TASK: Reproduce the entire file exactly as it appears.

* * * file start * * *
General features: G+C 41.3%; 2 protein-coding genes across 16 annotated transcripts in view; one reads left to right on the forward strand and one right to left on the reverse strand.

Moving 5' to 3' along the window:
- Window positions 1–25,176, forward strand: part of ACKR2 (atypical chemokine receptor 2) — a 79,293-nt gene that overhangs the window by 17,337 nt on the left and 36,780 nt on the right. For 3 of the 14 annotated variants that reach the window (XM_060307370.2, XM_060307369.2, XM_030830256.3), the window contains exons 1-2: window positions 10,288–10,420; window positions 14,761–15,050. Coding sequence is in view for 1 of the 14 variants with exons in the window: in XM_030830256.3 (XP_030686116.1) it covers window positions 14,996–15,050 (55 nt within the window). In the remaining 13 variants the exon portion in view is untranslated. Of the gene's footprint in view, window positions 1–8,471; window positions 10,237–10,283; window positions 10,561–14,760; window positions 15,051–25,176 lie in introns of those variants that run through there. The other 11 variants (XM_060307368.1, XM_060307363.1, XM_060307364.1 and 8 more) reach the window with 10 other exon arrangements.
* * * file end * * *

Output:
General features: G+C 41.3%; 2 protein-coding genes across 16 annotated transcripts in view; one reads left to right on the forward strand and one right to left on the reverse strand.

Moving 5' to 3' along the window:
- Window positions 1–25,176, forward strand: part of ACKR2 (atypical chemokine receptor 2) — a 79,293-nt gene that overhangs the window by 17,337 nt on the left and 36,780 nt on the right. For 3 of the 14 annotated variants that reach the window (XM_060307370.2, XM_060307369.2, XM_030830256.3), the window contains exons 1-2: window positions 10,288–10,420; window positions 14,761–15,050. Coding sequence is in view for 1 of the 14 variants with exons in the window: in XM_030830256.3 (XP_030686116.1) it covers window positions 14,996–15,050 (55 nt within the window). In the remaining 13 variants the exon portion in view is untranslated. Of the gene's footprint in view, window positions 1–8,471; window positions 10,237–10,283; window positions 10,561–14,760; window positions 15,051–25,176 lie in introns of those variants that run through there. The other 11 variants (XM_060307368.1, XM_060307363.1, XM_060307364.1 and 8 more) reach the window with 10 other exon arrangements.